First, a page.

Tiny New York Kitchen: Oatmeal With Raisins & Maple Cream

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By Victoria Hart Glavin of Tiny New York Kitchen

The best oatmeal that I’ve ever had was the first time I stayed in the Lake District. It was the beginning of fall and there was a bit of a chill in the mornings. The woman who ran the small Inn was a very nice Northern England type who would get up very early every morning to get this oatmeal started. I can still taste it years later. Steel-cut oats are the secret ingredient for this unbelievable oatmeal. ”


  • 3 1/2 Cups Water
  • 1 Cup Heavy Whipping Cream
  • 1/2 Cup Maple Syrup
  • 1 Cup Steel-Cut Oats
  • 1/3 Cup Raisins
  • 3 Tablespoons Brown Sugar
  • 1/2 Teaspoon Ground Cinnamon
  • 1/3 Cup Chopped Walnuts (Optional)

Bring water to a boil in small saucepan.

Combine cream and maple syrup in small pitcher and set aside to come to room temperature.

Gently stir oats into boiling water and return to boil. Reduce heat and simmer, stirring occasionally, for 30 minutes or until water is absorbed and oats are tender.

While oats are cooking, put raisins in small bowl, cover with warm water, and set aside to plump for 15 minutes. Remove raisins from water and pat dry. Toss with brown sugar until nicely coated. When oatmeal is ready, stir in cinnamon and half of maple cream. Ladle oatmeal into individual bowls.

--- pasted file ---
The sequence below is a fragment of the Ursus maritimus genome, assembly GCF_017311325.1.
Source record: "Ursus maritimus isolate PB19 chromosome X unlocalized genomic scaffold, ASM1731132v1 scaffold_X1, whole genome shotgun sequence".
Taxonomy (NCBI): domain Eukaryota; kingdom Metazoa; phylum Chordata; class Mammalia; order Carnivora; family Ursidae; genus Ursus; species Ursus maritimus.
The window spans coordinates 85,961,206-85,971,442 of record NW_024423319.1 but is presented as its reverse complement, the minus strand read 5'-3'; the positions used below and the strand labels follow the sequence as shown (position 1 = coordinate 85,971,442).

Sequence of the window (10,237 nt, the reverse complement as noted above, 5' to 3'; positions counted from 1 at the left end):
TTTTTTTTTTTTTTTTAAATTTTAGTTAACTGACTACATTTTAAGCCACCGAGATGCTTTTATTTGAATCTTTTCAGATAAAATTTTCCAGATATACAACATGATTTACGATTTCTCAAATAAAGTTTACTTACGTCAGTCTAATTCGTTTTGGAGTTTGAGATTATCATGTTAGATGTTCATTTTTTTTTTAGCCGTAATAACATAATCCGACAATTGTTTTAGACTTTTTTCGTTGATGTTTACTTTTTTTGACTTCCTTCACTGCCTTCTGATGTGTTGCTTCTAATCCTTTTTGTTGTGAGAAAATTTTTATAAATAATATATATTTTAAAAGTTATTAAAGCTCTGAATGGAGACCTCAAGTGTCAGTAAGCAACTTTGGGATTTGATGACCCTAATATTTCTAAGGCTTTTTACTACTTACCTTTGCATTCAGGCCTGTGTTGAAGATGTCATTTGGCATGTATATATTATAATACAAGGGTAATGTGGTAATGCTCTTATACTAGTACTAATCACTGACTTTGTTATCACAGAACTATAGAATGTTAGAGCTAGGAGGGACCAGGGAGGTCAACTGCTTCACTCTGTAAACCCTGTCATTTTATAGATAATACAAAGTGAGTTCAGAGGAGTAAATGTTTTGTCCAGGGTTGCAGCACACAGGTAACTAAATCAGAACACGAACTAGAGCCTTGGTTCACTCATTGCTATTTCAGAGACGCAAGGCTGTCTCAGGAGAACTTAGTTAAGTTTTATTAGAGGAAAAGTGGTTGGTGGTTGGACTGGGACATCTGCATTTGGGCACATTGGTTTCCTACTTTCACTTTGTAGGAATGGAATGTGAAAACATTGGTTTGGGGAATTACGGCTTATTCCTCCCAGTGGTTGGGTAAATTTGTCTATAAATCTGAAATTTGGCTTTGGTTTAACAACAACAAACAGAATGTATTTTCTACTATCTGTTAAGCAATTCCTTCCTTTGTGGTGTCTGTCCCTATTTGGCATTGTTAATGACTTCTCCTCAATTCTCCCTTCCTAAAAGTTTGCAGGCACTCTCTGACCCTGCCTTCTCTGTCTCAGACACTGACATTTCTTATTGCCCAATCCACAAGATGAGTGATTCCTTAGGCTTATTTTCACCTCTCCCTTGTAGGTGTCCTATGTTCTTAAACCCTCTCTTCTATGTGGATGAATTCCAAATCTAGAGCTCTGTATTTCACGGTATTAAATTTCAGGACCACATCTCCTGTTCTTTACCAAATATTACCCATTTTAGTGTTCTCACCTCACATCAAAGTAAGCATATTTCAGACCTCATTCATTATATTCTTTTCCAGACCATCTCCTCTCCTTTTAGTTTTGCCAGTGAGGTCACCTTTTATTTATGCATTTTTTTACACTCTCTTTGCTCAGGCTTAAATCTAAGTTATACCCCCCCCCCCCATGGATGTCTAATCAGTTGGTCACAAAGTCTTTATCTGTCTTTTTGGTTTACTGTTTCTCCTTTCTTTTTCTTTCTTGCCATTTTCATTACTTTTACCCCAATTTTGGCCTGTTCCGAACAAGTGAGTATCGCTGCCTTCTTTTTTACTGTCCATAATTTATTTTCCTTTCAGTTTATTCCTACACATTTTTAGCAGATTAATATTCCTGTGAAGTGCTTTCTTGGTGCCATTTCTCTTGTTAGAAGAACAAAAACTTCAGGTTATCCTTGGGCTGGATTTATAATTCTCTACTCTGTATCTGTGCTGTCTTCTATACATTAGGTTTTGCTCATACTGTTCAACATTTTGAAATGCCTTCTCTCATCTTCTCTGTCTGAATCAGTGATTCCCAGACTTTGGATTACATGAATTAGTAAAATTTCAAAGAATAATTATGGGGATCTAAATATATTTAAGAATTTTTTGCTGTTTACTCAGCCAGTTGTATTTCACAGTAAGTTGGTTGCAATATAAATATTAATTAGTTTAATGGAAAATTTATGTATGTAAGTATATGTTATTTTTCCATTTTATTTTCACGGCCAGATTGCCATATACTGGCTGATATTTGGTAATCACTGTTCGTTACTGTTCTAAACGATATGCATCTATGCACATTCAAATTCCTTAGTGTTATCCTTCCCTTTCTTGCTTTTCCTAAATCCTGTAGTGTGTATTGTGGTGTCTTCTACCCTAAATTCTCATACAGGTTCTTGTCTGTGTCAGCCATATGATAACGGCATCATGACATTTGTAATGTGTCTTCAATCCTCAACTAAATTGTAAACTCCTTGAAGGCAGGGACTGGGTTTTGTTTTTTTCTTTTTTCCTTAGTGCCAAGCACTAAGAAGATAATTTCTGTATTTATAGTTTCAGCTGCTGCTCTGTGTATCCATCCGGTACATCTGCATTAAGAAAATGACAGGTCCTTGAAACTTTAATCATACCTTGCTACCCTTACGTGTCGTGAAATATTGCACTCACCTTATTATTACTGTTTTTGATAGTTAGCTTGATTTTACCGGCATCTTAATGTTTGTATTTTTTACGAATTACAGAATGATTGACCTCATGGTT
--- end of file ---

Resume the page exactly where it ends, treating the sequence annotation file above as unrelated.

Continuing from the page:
Top each with small handful of raisins and walnuts. Serve with remaining maple cream.

Serves 4

Victoria Hart Glavin has been cooking and writing recipes since she was a teenager. Originally from Nebraska, her appreciation for culinary technique took off when she moved to Lyon, France.

While living in France, Victoria studied French cooking from an expert Lyonnais chef. Victoria learned to love the local culture of preparing and enjoying fresh, seasonal foods. While in France, Victoria experienced the joys of shopping for local produce at the market and preparing fresh foods simply and beautifully in order to enhance the experience of the table. During her time in France, she says she “learned how to squeeze tomatoes at the local market” and “took everything in by osmosis.”

Currently, Victoria creates tasty treats in her tiny kitchen, in New York City, for all to enjoy and on weekends she explores Fairfield County where has a second home. Victoria has shared her recipes with others and now you can enjoy the Tiny New York Kitchen recipe collection, too!  Victoria is a member of Culinary Historians of New York and a member of the Association for the Study of Food and Society.